Adeven, wants Mobile Analytics to be Open Source

Readwrite's Matt Asay, Interviewed Paul Muller Adeven about why he thinks Mobile Analytics Toolkits like the one they have created are a better choice for companies.  The article is full of opinions about why it's better.  He explains  some of their problems and why they decided to develop their own toolkit and  then open source it.

 

Brian Wagner

Brian started working with *nix in while a student at Kent State University in the early 90's. In 1995, as an E-Mail Administrator for Caliber Technology (now part of Fedex) he was tasked with administering Sendmail on both Slackware Linux and Solaris Systems. His first home install of Linux was MkLinux DR1 in 1996 on his 60 Mhz PowerMac. Since then Brian has been working and consulting on Linux and it's uses in the Enterprise to support everything from E-Mail, Firewalls, Web and File serving to custom cluster solutions and grid solutions. Brian has had the opportunity to work in both Fortune 500 companies and small 2 person organizations. This has given him the unique insight into the differences every size business faces.

Google Motorola Merger has been approved by the EU...

Google and Motorola finally have approval from EU Regulators to go ahead with their merger.  This is good news on teh patent wars front for both Google and Android.  We also want to see them do some more stuff with GoogleTV.  It's good news but they still have to get approval for a half dozen or so other countries.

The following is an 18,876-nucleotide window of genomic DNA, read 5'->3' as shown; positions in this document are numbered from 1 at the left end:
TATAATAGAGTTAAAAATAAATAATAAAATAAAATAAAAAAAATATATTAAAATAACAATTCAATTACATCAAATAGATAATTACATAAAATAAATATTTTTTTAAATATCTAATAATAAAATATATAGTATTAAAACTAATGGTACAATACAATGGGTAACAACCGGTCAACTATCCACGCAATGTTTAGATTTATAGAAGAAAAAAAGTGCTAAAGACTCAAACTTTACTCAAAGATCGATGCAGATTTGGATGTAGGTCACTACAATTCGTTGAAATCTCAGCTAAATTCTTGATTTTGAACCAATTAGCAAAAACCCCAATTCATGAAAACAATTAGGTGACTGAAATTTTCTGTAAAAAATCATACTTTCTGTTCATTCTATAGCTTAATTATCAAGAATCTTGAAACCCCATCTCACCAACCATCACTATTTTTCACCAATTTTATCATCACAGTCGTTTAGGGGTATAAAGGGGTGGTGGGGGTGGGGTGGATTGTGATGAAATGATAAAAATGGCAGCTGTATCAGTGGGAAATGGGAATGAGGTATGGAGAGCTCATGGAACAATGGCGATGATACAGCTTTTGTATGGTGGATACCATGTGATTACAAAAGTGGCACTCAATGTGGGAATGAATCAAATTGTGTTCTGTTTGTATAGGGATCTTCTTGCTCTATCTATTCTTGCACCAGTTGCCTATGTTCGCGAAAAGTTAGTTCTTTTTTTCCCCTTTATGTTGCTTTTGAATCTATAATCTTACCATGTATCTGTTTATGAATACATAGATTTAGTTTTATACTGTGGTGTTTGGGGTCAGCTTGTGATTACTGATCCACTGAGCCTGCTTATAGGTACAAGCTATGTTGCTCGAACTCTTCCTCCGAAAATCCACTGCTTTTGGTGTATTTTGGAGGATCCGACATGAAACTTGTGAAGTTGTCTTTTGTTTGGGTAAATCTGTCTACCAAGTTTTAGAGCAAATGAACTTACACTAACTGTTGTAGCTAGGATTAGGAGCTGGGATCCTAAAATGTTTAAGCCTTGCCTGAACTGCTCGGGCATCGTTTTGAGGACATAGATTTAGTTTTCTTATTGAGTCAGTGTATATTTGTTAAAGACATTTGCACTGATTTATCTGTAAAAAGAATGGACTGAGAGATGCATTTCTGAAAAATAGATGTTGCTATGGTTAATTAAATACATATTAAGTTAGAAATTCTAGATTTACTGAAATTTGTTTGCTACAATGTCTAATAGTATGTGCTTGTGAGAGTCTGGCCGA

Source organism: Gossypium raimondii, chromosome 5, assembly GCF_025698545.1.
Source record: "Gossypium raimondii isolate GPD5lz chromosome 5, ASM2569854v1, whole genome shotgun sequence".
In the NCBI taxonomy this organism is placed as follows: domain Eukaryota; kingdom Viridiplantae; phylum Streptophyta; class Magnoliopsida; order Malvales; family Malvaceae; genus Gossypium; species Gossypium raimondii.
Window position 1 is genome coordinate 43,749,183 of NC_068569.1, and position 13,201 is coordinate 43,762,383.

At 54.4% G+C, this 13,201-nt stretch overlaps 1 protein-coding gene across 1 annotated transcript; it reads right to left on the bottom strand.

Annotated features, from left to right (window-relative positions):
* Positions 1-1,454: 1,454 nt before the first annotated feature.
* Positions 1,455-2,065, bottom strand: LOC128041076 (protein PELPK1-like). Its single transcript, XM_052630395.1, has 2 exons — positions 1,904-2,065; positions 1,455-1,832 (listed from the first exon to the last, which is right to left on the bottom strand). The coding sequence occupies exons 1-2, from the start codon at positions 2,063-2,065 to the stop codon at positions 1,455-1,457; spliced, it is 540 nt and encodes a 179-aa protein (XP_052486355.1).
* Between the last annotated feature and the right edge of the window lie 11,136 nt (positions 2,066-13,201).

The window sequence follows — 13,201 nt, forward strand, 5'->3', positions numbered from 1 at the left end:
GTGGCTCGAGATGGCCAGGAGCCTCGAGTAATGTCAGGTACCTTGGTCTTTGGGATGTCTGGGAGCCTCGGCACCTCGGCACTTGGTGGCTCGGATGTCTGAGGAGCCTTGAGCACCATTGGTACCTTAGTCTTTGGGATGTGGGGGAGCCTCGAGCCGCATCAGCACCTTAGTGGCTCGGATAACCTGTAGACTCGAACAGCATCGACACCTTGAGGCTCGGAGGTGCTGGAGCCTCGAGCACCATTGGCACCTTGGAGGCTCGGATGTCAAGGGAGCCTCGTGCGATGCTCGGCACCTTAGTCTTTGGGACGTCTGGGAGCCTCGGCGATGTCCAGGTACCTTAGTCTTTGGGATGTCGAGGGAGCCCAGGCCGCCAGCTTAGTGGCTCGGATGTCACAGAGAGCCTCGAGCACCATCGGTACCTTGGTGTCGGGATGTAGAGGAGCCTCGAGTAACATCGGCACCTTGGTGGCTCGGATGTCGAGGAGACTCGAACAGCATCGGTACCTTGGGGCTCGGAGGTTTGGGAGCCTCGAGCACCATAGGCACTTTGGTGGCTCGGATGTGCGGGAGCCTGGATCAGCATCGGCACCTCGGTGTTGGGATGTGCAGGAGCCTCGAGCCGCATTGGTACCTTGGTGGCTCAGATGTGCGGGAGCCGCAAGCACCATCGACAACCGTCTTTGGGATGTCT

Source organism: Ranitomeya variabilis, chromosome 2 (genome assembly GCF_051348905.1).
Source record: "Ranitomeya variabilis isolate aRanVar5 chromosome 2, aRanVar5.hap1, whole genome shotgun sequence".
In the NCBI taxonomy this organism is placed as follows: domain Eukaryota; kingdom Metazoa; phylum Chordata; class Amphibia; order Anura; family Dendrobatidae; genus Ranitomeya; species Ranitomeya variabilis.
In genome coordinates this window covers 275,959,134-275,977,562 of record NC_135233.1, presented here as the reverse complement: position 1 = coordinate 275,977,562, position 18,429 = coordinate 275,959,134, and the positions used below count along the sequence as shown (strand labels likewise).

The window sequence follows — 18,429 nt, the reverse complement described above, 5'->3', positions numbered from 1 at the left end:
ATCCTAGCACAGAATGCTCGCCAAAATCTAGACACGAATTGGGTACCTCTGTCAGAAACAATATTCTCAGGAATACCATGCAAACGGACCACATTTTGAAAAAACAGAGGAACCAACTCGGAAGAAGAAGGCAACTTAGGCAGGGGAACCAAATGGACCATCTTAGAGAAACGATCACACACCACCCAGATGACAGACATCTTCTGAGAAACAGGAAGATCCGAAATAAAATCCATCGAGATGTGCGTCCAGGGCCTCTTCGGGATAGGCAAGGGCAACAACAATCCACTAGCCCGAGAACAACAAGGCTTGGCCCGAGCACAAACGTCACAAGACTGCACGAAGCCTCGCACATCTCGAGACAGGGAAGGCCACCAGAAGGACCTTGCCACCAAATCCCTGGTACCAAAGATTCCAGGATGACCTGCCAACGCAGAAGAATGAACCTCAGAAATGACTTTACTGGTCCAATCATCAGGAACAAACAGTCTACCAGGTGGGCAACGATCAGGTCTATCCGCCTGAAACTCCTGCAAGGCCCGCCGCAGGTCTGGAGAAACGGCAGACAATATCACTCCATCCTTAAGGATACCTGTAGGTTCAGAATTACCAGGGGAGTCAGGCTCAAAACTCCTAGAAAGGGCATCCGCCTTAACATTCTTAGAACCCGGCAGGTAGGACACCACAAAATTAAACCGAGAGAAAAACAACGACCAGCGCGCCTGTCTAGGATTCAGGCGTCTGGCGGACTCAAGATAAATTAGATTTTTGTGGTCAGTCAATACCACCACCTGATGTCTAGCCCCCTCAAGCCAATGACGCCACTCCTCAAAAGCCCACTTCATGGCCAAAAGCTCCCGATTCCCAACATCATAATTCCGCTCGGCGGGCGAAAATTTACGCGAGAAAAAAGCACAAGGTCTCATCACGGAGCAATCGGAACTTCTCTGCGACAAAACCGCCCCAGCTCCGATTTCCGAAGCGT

Brian Wagner

Brian started working with *nix in while a student at Kent State University in the early 90's. In 1995, as an E-Mail Administrator for Caliber Technology (now part of Fedex) he was tasked with administering Sendmail on both Slackware Linux and Solaris Systems. His first home install of Linux was MkLinux DR1 in 1996 on his 60 Mhz PowerMac. Since then Brian has been working and consulting on Linux and it's uses in the Enterprise to support everything from E-Mail, Firewalls, Web and File serving to custom cluster solutions and grid solutions. Brian has had the opportunity to work in both Fortune 500 companies and small 2 person organizations. This has given him the unique insight into the differences every size business faces.

Is Linux a fragmented operating system...

ITWorld.com has a great article that discusses how different development is in today's world as compared to say 10 years ago.  They focus on the fact that Linux is at the core of so many devices these days how can you know what hardware platform your app will need to run on?  The article asks lots of interesting quesitons and has some ideas of where we are going.  Where do you think we are headed?  Is having so many different ways to use linux, i.e. Phones, Laptops, tablets, making it harder or easier to program?

Brian Wagner

Brian started working with *nix in while a student at Kent State University in the early 90's. In 1995, as an E-Mail Administrator for Caliber Technology (now part of Fedex) he was tasked with administering Sendmail on both Slackware Linux and Solaris Systems. His first home install of Linux was MkLinux DR1 in 1996 on his 60 Mhz PowerMac. Since then Brian has been working and consulting on Linux and it's uses in the Enterprise to support everything from E-Mail, Firewalls, Web and File serving to custom cluster solutions and grid solutions. Brian has had the opportunity to work in both Fortune 500 companies and small 2 person organizations. This has given him the unique insight into the differences every size business faces.